Ben Kweller @ Paradise Rock Club – Oct. 16

I was that close.

Okay. So I am finally up after a night of singing-along and line dancing at the Paradise. Alright, I’m kidding. There was no line dancing, but there sure was a lot of Garth Brooks, “Thunder Rolls”, “Friends in Low Places” and such in the background before the show even started.


Now, if you live in Boston and go to concerts every now and then you know: people here don’t dance, don’t sing, don’t smile. It’s crazy to me, being from Brazil and all, that you would go to your favorite band’s show and wouldn’t want to, at least, smile. But yeah, that seems to be the standard indie audience behavior, specially if your ticket reads Museum of Fine Arts. Then my friend, you’re in for a great silent trip. Don’t dare showing emotions or else the next bearded guy will give you the look. You know. The Look.


against all Boston’s odds, people sang along


But good Lord, y’all, last night was different. A multi-colored plaid shirt-wearing, cowboy boot-strutting group of people sold-out the Paradise and made it feel like home. Don’t be fooled by the appearances though: you could still recognize the good ol’ Berklee student, with his black-framed Wayfarer-type reading glasses. Even the bearded guy was there. A little shy, in the back, drinking a PBR and trying to hide his copy of “How Ya Lookin’ Southbound?” in his back pocket.



Ben Kweller immersed himself in his true roots when writing his new stuff. On “Somehow”, the last and in my opinion most beautiful song in the EP, he says: “I got lost somewhere along the way / Oh, NYC is killing me”. The New York years definitely helped him build an identity as an artist, being influenced by friends from Ben Folds and Evan Dando to Albert Hammond Jr, opening for huge deal bands such as Death Cab and My Morning Jacket and leading him into the ultimate singer/songwriter growing move: the writing and recording of a whole album by himself: “Ben Kweller”.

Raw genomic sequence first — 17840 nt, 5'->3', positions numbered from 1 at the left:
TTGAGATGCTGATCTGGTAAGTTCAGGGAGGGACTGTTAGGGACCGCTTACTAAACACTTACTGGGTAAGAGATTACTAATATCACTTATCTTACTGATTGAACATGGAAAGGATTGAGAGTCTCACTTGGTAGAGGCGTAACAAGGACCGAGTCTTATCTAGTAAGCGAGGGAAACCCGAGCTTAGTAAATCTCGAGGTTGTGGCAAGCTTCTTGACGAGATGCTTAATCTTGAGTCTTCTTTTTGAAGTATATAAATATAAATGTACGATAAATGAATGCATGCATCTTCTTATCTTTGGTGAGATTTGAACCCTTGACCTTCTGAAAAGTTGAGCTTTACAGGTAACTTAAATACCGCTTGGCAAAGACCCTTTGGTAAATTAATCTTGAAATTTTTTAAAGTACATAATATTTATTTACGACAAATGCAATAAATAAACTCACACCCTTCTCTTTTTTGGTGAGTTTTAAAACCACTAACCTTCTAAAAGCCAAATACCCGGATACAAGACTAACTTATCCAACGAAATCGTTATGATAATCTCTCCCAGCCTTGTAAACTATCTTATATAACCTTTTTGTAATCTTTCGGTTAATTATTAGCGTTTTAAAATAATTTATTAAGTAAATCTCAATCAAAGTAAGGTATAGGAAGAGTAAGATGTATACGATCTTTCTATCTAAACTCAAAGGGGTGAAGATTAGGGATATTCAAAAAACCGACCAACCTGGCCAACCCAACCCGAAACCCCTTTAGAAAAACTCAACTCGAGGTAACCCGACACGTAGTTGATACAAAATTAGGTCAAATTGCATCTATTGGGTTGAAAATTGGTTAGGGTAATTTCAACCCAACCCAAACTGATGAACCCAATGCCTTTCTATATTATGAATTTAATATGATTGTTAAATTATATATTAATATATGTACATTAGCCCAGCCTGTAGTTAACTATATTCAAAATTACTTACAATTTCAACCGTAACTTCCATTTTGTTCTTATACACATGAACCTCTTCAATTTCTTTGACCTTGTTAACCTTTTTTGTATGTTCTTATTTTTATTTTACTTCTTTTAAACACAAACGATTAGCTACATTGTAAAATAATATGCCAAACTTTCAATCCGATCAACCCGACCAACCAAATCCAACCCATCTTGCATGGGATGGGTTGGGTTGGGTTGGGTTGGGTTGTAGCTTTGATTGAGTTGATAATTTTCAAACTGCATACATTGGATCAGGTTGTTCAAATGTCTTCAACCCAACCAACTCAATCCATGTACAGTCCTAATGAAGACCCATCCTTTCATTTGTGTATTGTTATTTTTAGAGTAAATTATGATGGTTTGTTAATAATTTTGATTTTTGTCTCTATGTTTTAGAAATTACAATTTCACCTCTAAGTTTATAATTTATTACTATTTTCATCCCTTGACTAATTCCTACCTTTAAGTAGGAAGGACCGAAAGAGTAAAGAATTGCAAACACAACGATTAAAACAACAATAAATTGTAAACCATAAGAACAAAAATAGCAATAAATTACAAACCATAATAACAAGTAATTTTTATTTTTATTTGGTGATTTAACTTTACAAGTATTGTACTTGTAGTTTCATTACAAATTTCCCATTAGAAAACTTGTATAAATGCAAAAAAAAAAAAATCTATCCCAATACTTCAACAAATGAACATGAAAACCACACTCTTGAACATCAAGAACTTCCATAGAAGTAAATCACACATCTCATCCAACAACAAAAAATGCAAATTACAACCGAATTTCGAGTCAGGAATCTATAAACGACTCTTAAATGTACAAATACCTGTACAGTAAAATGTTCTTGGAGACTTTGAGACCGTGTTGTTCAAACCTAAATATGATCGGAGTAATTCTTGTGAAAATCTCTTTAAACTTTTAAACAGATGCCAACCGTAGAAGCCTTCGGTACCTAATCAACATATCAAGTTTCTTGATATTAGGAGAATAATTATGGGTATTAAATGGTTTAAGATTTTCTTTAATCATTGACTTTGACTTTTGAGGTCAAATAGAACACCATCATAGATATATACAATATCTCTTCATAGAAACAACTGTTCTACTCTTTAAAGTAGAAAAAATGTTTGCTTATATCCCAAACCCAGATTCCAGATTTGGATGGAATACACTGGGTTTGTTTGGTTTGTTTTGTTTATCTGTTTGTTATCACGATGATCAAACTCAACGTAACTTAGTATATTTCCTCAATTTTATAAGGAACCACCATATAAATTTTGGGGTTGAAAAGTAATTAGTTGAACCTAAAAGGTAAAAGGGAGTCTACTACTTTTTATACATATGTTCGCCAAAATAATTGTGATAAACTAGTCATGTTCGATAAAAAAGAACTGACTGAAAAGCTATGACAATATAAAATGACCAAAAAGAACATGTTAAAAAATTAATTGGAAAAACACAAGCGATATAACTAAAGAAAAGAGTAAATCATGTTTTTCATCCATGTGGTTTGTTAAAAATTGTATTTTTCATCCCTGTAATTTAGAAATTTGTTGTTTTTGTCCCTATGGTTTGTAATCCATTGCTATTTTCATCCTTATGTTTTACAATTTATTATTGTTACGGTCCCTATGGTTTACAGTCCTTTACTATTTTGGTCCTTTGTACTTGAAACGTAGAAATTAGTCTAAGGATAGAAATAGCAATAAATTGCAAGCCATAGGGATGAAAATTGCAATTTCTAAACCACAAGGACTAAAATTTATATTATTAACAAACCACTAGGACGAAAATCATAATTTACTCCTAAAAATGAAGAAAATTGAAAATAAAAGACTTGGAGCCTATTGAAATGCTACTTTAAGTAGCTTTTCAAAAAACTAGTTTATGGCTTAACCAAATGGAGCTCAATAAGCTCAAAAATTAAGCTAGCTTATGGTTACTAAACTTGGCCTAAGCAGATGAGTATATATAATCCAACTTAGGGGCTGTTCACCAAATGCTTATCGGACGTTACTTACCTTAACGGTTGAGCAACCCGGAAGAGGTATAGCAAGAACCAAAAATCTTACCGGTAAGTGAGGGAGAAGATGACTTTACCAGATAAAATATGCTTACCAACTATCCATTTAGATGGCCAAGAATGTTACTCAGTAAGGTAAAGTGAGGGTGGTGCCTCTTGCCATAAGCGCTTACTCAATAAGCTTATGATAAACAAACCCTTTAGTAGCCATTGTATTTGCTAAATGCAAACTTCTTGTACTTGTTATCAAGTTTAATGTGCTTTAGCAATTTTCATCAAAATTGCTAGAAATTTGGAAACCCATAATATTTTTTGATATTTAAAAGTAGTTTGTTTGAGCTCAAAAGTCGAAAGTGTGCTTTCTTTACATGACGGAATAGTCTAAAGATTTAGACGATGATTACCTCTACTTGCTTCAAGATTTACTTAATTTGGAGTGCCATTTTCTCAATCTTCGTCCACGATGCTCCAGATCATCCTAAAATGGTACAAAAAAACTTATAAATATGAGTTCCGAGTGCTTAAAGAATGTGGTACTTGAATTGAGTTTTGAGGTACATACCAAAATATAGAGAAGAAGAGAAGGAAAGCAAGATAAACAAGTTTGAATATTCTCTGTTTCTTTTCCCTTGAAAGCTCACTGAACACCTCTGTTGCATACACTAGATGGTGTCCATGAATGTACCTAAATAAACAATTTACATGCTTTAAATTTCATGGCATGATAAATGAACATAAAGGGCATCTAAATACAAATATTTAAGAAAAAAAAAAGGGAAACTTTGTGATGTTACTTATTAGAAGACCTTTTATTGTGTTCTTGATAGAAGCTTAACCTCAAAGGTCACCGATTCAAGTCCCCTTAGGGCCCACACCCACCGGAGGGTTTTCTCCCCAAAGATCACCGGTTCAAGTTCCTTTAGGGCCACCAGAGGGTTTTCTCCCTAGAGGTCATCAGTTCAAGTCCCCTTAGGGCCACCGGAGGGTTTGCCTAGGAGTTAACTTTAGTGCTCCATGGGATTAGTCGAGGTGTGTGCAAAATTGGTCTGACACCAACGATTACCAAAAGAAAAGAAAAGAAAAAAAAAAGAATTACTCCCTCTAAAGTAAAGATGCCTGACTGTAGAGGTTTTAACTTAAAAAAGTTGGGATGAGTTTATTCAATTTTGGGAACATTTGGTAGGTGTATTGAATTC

Now, if the storm of influences fogged out young Kweller’s creative self, only time will tell. Critics were never too kind with the work he put out, but always made us hopeful that one day we could wake up to a grown-up artist who knew exactly where to go, and how to get there.


The release of the EP “How Ya Lookin’ Southbound? Comein..” marks the beginning of that trip. In the back of a truck, the destination was Austin, Texas, and the radio played Neil Young and yeah, Garth Brooks.




Out of all Ben Kweller’s concerts I’ve ever seen last night’s was, by far, the best. The whole idea of bringing back his country roots to stage made complete sense and songs like “On My Way” and “Sundress” seemed to have always been written for the pedal steel. The setlist was a mix of all albums. He opened with “Fight” and closed with “Lizzy”. Strummed that guitar like no one else in “Penny On a Train Track” and “The Rules”. Kweller made people whisper along to “Thirteen” and yell “pa-pa-pa-pa” on “Falling” when he sat at the piano. Willie Mason’s “Waiter at the Station” is also a big part of the show. At this point, his fans made sure they knew the lyrics to that one, too.


Mr. Rich Hinman, pedal steel virtuoso.




At the end, Ben Kweller repeated once more how much he loves Boston and how meaningful the city is to him: this is where he met Liz ten years ago. With his family in the audience, he thanked and thanked and thanked the fans, who yelled back: “We love Dorian!”, his two-year old son, wearing gigantic ear muffs, watched the concert on his mom’s lap.


Looking forward to the January release of “Changing Horses”, that’s for sure.


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